The pitching staff in 2013 saw five return from the staff in 2012, and catcher Ryan Babineau returned in 2013. This not only gave Tagert nearly half of his staff back, but both of his catchers returned as well, making sure that there was greater cohesiveness, and the strategy paid off with an American Association title.
It’s Déjà Vu All Over Again
The strategy that helped to make this team league champions in 2013 is coming around again this season. The top two players for Greg Tagert last year, Colin Willis and Alex Crosby, have already been re-signed for this year. Willis hit .319 with 15 stolen bases and 54 runs scored, and Crosby, who will be entering his fourth season with the RailCats, batted .291 and made only 2 errors at first base. Willis also led the team in homers with 8.
Those are not the only two returning however. Andy DeJesus played brilliantly in the infield last year, making only 9 errors in 73 games while hitting .254, and Randy Santiesteban re-signed after hitting .257 in 67 games.
The pitching staff will see the return of Alex Gunn, who made an impressive 25 starts last season to lead the American Association. Gunn was 8-5 with a 3.47 ERA, and tossed 152.2 innings of work.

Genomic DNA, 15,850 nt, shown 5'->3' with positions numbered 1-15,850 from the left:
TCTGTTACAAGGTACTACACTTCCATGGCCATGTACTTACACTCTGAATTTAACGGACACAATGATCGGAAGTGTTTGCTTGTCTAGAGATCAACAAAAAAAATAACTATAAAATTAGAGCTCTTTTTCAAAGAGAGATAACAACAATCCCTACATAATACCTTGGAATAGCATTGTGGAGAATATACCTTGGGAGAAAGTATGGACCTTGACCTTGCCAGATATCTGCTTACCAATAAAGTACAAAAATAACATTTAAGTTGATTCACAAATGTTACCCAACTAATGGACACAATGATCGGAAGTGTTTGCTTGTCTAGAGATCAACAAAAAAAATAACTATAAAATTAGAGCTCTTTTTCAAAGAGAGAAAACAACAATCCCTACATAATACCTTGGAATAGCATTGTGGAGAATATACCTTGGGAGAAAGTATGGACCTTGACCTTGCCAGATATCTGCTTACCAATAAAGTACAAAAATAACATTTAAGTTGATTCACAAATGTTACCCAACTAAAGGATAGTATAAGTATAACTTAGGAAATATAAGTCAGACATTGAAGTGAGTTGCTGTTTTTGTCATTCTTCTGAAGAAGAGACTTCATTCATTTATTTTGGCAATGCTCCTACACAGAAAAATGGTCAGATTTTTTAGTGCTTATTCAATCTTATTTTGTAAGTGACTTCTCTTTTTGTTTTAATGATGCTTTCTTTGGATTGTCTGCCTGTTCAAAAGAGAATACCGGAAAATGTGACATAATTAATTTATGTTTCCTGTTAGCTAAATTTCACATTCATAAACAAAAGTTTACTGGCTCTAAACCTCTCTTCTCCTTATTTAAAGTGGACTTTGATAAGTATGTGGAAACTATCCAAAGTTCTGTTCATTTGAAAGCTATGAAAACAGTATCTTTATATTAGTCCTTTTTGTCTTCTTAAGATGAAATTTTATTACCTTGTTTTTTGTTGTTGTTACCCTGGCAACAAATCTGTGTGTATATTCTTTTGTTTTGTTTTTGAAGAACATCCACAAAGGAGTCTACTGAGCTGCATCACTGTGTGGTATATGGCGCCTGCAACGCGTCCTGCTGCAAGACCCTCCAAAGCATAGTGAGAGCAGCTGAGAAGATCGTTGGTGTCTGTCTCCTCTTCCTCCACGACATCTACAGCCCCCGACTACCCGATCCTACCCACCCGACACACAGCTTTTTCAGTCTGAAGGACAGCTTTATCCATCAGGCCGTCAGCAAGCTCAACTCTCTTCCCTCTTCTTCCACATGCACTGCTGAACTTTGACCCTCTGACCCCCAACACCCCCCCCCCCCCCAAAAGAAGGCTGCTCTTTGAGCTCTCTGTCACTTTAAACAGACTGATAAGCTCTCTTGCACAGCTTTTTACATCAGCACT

Jeff McKenzie returns as well, after posting a 3.72 ERA in 14 appearances, 11 of which were starts. The left-hander was 4-4, and will combine with Gunn and Daniel Minor (3-1 in 6 starts) to form what should be one of the best 1-2-3 groupings in the American Association.
While the RailCats Manager has been focused on keeping his core intact, he has also added two pieces to this year’s team who should make a huge difference in this lineup. Mitch Glasser came to the team as part of the Charle Rosario deal, and has as solid of a bat as any you will find. He hit .282 in Cleburne last season, after hitting .314 for Joplin the year before. Glasser has speed (18 stolen bases, 70 runs), and makes contact (40 strikeouts in 4o9 at-bats). He is the perfect fit in Gary and will give Tagert a number of options on how to use him every time he steps to the plate.
Jimmy Heck was arguably the best player for the Salina Stockade last season, hitting .258 with 36 runs scored and 24 RBI in 89 games. He is another one who has great bat control (51 Ks, 344 at-bats) and plays solid defense.
The grouping of Glasser, Heck, Willis, and Crosby are going to make contact the vast majority of the time and they all play good defense. With the three starters this team has (the team uses a four man rotation) this team will not be ignored this season. They move to the North Division for 2018, which will make it a challenge if they are going to reach the playoffs, but no one should think it will take until mid-season for Greg Tagert to have this team firing on all cylinders.
AAD Notes: St. Paul Saints left-hander had his contract purchased by the Detroit Tigers on Tuesday. Thielbar pitched three seasons for the Minnesota Twins, but pitched the last two in St. Paul. Last year he was having an amazing season, allowing only five runs in 22.1 innings pitched before an injury sidelined him for the second half of the year.
By Robert Pannier